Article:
The season of spring, it arrives with anticipation,
bringing with it changes,
telling of a new beginning.
Flowers bloom anew, their potent scents
awakening the animals, beasts, people
to the enchanting song of the bird.
It calls out a melodious tune, a harmonious tune,
cries out to the grass, the trees, the sky,
or whispers about coming changes,
or just basks in the sun.
Its rays shine, gleaming arrows of light
pouring down like a waterfall of golden bliss.
With it comes warmth, and faith, and hope,
and reiterates, resounds all the emotions
that make us laugh and weep and wonder
of what composes life and all its facets.
Spring, printemps, frühling, primavera—
it all brings about a sweet taste,
a flavor forever desired in this fervent endlessness.
It surrounds, engulfs, embraces, entrances,
for what follows holds love,
but also angelic death.
But for the lonely girl,
this becoming spring is different,
and she does not feel these things.
To her, they personify false sentiments,
enigmatic as a whole,
embittering the world,
so tangible, yet so untouchable.
She cannot see the flowers,
cannot smell the inviting aura that resonates from them.
The bird's song is but another sound of despair,
another tune of the endless repetitions
that shatter into infinite pointed pieces that pierce the mind.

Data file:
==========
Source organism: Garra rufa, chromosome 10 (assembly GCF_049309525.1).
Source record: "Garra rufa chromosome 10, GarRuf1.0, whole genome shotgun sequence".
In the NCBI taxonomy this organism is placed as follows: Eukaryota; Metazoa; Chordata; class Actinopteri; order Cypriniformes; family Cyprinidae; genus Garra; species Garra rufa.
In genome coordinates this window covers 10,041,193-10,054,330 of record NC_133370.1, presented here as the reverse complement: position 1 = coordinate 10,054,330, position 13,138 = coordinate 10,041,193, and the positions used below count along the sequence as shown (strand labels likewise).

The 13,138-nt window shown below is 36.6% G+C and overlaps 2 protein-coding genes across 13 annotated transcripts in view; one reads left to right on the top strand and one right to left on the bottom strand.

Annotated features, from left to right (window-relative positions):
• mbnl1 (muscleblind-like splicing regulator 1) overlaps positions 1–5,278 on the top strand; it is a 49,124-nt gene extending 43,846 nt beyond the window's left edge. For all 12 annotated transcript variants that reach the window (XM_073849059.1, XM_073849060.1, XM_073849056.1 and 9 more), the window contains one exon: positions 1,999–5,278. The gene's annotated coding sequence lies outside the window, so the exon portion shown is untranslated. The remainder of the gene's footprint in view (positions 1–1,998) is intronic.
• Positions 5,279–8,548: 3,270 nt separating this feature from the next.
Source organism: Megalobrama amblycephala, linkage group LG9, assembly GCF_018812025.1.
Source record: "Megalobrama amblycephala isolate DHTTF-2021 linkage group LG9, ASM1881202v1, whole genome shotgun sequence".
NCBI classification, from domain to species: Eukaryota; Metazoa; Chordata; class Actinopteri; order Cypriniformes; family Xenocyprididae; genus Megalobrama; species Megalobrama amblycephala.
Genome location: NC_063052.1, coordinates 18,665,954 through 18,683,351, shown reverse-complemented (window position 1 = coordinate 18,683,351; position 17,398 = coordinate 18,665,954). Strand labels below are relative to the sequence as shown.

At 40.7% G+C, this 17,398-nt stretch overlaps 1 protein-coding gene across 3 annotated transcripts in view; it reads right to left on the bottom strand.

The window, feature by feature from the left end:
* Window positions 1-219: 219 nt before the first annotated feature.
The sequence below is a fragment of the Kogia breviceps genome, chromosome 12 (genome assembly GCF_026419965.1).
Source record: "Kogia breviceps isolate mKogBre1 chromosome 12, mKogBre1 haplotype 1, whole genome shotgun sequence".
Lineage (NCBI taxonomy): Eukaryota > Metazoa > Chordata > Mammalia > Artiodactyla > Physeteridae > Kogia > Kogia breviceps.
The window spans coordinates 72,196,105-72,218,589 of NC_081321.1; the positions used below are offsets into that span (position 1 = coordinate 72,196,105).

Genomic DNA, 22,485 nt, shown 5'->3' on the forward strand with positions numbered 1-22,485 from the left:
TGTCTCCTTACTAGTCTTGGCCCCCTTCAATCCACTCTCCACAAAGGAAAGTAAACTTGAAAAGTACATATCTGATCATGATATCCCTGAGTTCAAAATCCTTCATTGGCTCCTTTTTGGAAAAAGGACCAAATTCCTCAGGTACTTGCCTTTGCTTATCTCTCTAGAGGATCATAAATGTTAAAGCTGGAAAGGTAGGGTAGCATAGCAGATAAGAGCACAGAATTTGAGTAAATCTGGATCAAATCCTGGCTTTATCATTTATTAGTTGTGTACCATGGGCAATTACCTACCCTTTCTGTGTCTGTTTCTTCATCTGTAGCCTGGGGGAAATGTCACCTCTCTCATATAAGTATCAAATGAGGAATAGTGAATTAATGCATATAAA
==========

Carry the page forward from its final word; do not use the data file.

In darkness does she lay,
to where the sun cannot reach;
not a sliver of life does pass
into the abyss in which she cowers.
The warmth of the season
cannot stimulate her nerves;
numbness overpowers it.
For she cannot feel the cold,
the sharp, biting pain,
the raging fire that burns from the inside out.
The taste of spring passes her, leaves her,
does not bather to try,
to let her experience its pseudo-affectionate savor,
to quench the thirst that others have.
For her, spring shrieks of scarlet regret,
forcing unwanted changes upon her.
It tells her of the beginning of a world
full of misunderstandings, and mistreatings, and misleadings,
ever so plaguing, so persistent it is in its echoing cruelty.
A barrier forms around her,
protecting her, yet forgetting her,
and deceives bittersweetness into dwelling deep inside her.
She cultivates unfathomably bottomless memories,
hindering, recurring reminiscences
that twist and torment her,
inhumanly and precariously grounding her
to this grotesque world.
She encases the intoxications, yet rejects them,
wanting to encapsulate them,
so they cannot leave, cannot desert,
cannot abandon her in this endless blend
of desolation and misery.
For she has explored, probed the inside,
and found only pained words which she cannot confide,
words that stain her soul,
words that erode away at her very spirit,
enslaved words that she cannot let go of.
She lacks elation, and runs into the arms of oblivion,
then stumbles, falls, lays there,
letting the emotion of poisoned love
seep from her body,
letting the wounds be,
letting them bleed the sorrow
that takes refuge inside her.
Should she succumb
to the gentle and tragic disaster of life,
she would not notice,
and neither would anyone else.
Why is it that nobody cares?
because not even she does.
If a tree falls in the middle of a forest
and nobody hears it,
does it make a sound?
If she dies
and nobody takes notice,
is she really dead?
Maybe she is already dead.
Maybe she has a lost love,
or maybe she has lost herself.
But whatever it is, spring is just another season to her,
and she is just another person
in the season's breeze.